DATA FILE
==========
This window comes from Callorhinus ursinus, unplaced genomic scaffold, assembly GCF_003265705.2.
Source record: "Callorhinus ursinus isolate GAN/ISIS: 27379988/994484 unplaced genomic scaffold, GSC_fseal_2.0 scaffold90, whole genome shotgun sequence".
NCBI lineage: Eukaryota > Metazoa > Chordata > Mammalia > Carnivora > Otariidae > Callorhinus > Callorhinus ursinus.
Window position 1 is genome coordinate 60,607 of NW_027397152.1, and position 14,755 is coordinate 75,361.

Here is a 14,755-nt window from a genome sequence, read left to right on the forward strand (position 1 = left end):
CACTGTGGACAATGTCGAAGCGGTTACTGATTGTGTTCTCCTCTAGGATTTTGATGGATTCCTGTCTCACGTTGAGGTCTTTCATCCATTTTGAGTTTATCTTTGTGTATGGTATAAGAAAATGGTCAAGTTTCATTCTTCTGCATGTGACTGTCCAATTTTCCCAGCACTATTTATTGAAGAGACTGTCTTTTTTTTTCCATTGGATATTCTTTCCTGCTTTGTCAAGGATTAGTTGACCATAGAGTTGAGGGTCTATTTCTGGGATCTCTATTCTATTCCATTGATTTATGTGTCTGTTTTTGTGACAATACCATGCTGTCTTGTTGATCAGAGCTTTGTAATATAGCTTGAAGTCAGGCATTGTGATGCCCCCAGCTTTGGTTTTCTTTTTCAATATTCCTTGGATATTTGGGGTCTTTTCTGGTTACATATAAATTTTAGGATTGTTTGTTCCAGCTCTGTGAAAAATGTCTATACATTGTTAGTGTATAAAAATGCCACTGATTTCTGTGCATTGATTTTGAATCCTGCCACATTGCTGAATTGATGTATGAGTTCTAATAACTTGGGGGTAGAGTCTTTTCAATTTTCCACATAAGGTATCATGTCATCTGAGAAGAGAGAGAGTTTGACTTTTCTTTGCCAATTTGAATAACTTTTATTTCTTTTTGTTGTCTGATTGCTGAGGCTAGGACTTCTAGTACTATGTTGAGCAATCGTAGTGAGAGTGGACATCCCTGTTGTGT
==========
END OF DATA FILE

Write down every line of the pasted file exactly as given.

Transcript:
This window comes from Callorhinus ursinus, unplaced genomic scaffold, assembly GCF_003265705.2.
Source record: "Callorhinus ursinus isolate GAN/ISIS: 27379988/994484 unplaced genomic scaffold, GSC_fseal_2.0 scaffold90, whole genome shotgun sequence".
NCBI lineage: Eukaryota > Metazoa > Chordata > Mammalia > Carnivora > Otariidae > Callorhinus > Callorhinus ursinus.
Window position 1 is genome coordinate 60,607 of NW_027397152.1, and position 14,755 is coordinate 75,361.

Here is a 14,755-nt window from a genome sequence, read left to right on the forward strand (position 1 = left end):
CACTGTGGACAATGTCGAAGCGGTTACTGATTGTGTTCTCCTCTAGGATTTTGATGGATTCCTGTCTCACGTTGAGGTCTTTCATCCATTTTGAGTTTATCTTTGTGTATGGTATAAGAAAATGGTCAAGTTTCATTCTTCTGCATGTGACTGTCCAATTTTCCCAGCACTATTTATTGAAGAGACTGTCTTTTTTTTTCCATTGGATATTCTTTCCTGCTTTGTCAAGGATTAGTTGACCATAGAGTTGAGGGTCTATTTCTGGGATCTCTATTCTATTCCATTGATTTATGTGTCTGTTTTTGTGACAATACCATGCTGTCTTGTTGATCAGAGCTTTGTAATATAGCTTGAAGTCAGGCATTGTGATGCCCCCAGCTTTGGTTTTCTTTTTCAATATTCCTTGGATATTTGGGGTCTTTTCTGGTTACATATAAATTTTAGGATTGTTTGTTCCAGCTCTGTGAAAAATGTCTATACATTGTTAGTGTATAAAAATGCCACTGATTTCTGTGCATTGATTTTGAATCCTGCCACATTGCTGAATTGATGTATGAGTTCTAATAACTTGGGGGTAGAGTCTTTTCAATTTTCCACATAAGGTATCATGTCATCTGAGAAGAGAGAGAGTTTGACTTTTCTTTGCCAATTTGAATAACTTTTATTTCTTTTTGTTGTCTGATTGCTGAGGCTAGGACTTCTAGTACTATGTTGAGCAATCGTAGTGAGAGTGGACATCCCTGTTGTGT